What You Don't Know Won't Hurt You: A Laboratory Analysis of Betrayal Aversion
Jason Aimone and
Daniel Houser ()
No 1008, Working Papers from George Mason University, Interdisciplinary Center for Economic Science
Trust promotes economic growth and development, and previous research has shed much light on reciprocity and other motives for trusting decisions. Why people choose not to trust has received substantially less attention, perhaps in part because not trusting is predicted by standard economic theory: selfish people consider the (perhaps subjective) stochastic nature of the environment and make the earnings-maximizing decision. This explanation is incomplete: we provide evidence from a laboratory analysis with an investment game that people's decisions vary according to how an environment's uncertainty will be resolved. In particular, if resolving uncertainty requires an investor to learn whether her trustee chose to betray then she is much less likely to trust. Our data thus provide evidence that ¡°betrayal aversion¡± detrimentally affects propensities for trusting decisions. Our results also emphasize the importance of impersonal, institution-mediated exchange in promoting investment and economic efficiency.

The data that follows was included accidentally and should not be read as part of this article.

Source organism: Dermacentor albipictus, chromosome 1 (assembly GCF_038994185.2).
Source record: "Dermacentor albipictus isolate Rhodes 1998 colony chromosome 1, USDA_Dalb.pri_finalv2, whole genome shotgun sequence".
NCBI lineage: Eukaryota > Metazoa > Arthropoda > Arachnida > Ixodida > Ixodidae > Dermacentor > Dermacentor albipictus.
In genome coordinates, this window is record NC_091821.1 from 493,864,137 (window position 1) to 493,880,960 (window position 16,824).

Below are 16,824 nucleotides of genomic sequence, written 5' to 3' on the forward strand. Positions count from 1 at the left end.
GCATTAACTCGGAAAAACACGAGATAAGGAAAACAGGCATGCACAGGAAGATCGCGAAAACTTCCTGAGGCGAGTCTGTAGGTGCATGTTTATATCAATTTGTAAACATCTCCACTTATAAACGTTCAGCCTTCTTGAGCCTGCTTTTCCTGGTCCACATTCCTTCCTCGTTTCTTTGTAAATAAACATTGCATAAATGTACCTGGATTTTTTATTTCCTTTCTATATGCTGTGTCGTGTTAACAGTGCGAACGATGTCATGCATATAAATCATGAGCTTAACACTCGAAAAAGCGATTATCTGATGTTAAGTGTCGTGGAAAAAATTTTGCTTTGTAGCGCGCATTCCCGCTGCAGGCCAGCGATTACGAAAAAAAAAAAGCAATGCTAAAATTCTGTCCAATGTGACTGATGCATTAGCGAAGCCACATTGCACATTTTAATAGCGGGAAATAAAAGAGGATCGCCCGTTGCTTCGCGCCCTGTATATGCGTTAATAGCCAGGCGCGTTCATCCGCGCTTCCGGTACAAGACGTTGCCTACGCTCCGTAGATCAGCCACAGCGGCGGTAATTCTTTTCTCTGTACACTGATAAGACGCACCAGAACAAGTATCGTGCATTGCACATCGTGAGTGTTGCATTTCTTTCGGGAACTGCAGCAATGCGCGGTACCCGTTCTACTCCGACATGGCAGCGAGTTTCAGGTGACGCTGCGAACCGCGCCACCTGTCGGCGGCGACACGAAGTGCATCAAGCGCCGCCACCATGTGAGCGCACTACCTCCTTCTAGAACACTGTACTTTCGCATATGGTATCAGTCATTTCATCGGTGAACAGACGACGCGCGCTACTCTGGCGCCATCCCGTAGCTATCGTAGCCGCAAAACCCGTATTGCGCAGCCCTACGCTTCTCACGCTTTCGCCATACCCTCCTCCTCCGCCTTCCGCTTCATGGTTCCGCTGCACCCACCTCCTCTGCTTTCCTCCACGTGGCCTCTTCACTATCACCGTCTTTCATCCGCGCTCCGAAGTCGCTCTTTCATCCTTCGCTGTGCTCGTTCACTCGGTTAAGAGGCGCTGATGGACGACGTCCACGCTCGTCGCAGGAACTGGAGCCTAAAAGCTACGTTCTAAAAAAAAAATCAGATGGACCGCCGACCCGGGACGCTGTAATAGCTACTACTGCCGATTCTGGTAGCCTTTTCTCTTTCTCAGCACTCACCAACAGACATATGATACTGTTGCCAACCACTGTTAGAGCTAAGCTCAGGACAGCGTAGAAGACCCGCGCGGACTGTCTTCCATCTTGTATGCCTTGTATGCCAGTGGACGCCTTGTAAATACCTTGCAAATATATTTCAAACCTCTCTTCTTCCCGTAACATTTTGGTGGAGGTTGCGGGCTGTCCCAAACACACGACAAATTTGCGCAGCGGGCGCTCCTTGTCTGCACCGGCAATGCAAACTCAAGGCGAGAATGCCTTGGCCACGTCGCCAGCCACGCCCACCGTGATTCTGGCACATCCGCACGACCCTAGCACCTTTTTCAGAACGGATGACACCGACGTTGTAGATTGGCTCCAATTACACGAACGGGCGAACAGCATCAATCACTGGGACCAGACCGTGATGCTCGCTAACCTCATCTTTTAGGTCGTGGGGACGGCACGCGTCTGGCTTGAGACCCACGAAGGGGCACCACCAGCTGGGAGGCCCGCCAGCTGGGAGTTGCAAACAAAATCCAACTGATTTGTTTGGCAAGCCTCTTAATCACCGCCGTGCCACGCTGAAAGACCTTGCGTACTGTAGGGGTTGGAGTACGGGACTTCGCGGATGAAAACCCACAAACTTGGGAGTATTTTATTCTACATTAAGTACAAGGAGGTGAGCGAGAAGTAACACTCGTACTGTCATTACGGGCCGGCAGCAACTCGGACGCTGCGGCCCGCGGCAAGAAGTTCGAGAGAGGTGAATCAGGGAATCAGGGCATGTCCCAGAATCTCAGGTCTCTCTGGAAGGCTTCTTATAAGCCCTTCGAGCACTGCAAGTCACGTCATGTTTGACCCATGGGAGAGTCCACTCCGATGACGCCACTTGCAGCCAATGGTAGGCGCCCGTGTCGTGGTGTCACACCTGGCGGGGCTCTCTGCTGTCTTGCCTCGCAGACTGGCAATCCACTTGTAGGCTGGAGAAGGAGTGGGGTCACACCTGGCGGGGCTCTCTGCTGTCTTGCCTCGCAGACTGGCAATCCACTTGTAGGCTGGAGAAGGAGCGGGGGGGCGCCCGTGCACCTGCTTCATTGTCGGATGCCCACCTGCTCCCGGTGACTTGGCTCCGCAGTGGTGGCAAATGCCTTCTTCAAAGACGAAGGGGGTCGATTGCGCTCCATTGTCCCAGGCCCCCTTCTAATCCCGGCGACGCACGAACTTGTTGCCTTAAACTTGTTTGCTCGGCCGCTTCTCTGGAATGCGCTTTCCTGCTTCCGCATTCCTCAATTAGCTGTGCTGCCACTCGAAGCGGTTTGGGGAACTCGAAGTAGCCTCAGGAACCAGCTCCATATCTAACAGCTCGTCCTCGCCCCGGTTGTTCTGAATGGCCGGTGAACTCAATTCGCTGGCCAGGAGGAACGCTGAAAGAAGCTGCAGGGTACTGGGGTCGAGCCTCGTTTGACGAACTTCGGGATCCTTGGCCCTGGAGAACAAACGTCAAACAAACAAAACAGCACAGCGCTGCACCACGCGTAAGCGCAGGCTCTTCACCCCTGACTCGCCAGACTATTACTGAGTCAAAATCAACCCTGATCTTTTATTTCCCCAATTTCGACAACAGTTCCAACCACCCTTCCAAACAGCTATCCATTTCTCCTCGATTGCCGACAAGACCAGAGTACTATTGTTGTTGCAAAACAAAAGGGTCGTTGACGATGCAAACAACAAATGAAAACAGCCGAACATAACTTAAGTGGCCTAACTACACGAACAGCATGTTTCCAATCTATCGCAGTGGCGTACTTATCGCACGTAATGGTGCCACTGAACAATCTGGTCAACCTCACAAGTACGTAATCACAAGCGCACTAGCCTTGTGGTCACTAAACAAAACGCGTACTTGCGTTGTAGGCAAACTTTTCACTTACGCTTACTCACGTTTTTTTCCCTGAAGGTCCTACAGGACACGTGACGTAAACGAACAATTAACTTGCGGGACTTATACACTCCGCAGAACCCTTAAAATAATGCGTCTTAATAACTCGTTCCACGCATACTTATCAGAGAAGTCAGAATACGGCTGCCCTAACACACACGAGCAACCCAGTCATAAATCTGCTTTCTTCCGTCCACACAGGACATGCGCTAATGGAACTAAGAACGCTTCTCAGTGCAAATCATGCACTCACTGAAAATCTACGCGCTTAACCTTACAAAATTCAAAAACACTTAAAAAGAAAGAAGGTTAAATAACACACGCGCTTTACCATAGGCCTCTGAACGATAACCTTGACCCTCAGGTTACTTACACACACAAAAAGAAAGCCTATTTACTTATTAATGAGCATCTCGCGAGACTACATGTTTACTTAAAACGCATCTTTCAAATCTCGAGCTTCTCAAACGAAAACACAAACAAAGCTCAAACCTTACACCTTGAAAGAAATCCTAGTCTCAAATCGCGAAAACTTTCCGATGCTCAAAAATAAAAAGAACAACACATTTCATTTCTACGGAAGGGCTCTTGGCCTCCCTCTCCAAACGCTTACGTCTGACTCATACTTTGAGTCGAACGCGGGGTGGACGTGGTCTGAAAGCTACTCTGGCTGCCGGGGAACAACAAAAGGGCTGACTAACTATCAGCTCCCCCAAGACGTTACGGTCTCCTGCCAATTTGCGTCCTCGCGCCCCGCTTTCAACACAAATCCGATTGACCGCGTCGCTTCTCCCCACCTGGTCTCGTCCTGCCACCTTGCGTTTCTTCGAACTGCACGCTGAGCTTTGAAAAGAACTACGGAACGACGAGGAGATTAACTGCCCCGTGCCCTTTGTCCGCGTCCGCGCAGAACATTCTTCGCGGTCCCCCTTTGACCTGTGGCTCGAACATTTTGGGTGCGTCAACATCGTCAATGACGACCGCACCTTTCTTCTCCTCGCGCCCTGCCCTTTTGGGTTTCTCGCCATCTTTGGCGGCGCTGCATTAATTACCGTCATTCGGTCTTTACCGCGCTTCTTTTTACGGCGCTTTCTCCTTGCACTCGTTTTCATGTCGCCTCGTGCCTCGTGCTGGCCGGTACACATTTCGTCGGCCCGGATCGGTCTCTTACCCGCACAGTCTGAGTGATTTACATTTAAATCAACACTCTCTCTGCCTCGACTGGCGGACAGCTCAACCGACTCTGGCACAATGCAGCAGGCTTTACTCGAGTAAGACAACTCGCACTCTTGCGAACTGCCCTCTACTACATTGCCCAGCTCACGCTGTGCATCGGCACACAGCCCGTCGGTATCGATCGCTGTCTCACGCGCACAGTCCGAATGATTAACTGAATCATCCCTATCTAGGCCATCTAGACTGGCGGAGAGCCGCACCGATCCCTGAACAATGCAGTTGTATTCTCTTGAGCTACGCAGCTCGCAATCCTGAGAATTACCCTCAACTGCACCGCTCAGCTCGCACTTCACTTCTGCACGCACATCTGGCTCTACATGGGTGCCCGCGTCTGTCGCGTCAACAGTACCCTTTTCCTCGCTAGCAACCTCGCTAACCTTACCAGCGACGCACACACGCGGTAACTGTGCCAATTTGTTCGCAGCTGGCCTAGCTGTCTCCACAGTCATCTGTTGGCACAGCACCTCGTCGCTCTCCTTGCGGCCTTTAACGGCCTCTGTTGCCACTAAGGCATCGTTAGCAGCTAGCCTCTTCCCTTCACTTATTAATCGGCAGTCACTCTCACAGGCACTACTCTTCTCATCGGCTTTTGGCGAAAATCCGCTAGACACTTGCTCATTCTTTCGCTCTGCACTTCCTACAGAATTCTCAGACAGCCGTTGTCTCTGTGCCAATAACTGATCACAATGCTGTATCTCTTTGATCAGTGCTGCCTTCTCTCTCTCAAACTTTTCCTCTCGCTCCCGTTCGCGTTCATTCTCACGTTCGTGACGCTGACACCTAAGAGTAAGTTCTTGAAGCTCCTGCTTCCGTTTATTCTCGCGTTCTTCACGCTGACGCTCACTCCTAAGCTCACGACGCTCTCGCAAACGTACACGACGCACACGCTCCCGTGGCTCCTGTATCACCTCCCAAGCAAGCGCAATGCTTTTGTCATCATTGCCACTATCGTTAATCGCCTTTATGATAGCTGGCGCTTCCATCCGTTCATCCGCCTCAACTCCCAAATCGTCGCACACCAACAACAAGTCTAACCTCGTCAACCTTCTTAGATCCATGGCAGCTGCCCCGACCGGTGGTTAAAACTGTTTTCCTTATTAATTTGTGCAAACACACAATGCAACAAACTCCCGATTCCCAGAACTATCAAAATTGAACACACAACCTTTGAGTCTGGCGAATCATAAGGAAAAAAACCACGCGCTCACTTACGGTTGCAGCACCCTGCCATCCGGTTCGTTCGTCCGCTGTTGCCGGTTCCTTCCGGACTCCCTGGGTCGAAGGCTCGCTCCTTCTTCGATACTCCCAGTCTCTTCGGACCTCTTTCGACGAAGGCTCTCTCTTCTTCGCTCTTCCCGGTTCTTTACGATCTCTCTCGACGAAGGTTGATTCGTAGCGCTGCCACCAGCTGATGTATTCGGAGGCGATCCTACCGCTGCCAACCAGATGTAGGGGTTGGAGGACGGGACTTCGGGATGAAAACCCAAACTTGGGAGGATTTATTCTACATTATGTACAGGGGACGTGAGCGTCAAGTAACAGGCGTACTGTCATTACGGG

New Economics Papers: this item is included in nep-cbe and nep-exp
Date: 2008-09, Revised 2008-09
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Journal Article: What you don’t know won’t hurt you: a laboratory analysis of betrayal aversion (2012)
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Persistent link: https://EconPapers.repec.org/RePEc:gms:wpaper:1008
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